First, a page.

I have a ProShot mount - https://motomox.co.nz/collections/pr...ra-mount-white that works really well, but I need a better camera with stabilisation to cut out the vibrations and jitter, I'm looking at getting a GoPro or an Insta360 to use instead of my sub-$50 Eken H9R.
    ----------------------------------------------------
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    I realised that having 105kg of man sliding into my rear was a tad uncomfortable
    "If the cops didn't see it, I didn't do it!"
    - George Carlin (RIP)

  14. #14
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    13th July 2008 - 20:48
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    Quote Originally Posted by pritch View Post
    For the various mounting options check out "Itchy Boots" on Youtube. If your clips are as good as hers you'll be famous.

    The shots she takes with her helmet cam are generally steady as a rock. I was watching a series by a couple of English (Scouse?) guys one of whom had a helmet cam - and no idea how to use it. His violent gyrations made it feel I was going to be thrown out of my armchair.

    Thought for a new rider, some track days ban cameras. People can be tempted by the camera to do a little extra. The little extra can result in a diet of hospital food.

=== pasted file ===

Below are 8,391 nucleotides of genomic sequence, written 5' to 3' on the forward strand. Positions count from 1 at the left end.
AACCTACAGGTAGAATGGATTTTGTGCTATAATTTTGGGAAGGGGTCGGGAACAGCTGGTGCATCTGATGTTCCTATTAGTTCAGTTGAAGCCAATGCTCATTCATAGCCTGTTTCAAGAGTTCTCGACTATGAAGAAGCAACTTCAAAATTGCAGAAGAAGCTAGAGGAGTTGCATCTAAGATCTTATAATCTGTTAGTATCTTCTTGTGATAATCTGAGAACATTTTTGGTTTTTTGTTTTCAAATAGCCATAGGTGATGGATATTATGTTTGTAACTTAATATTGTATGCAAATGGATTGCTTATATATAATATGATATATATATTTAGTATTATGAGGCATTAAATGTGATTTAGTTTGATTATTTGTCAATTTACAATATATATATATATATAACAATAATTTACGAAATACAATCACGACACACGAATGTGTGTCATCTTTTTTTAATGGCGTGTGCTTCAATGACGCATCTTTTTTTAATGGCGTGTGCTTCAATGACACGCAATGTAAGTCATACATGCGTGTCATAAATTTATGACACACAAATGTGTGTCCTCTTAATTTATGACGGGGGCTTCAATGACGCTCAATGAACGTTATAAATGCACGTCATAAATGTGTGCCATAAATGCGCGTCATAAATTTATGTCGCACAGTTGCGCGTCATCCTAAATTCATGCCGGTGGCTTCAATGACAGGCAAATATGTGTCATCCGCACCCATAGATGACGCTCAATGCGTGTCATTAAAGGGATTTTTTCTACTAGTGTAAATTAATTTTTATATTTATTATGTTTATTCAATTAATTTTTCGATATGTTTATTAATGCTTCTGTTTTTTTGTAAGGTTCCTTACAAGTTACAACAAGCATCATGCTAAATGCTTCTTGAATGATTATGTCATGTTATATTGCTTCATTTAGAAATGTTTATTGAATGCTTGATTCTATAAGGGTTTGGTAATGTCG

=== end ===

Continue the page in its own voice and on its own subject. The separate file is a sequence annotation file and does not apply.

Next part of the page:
I had a guy on a Bronze course a couple of years back who insisted on using a helmet cam while out on the course. He was a fairly new rider, and sold it to me as a crash prevention measure. I had no objection to him using it, and I still don't, free world, all that sort of thing.

    Out on the ride it was immediately obvious that he was so busy chasing good footage that he was riding like a plonker. He even got unnecessarily close to a car at one stage, to make it look like it was their issue.

    The bike I have had a dash cam fitted when I got it. It runs when the bike is running. I've never looked at the footage. Perhaps if it all goes wrong I might, but I don't give the camera a second thought. I think that might be the best way.

  15. #15
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    I use mine occasionally for learning purposes - it's occasionally useful if something unexpected happens to review the incident and see if there were any warning signs that I missed.

    Although, I mostly use it when I'm touring, on photo only mode to take snapshots on a timer.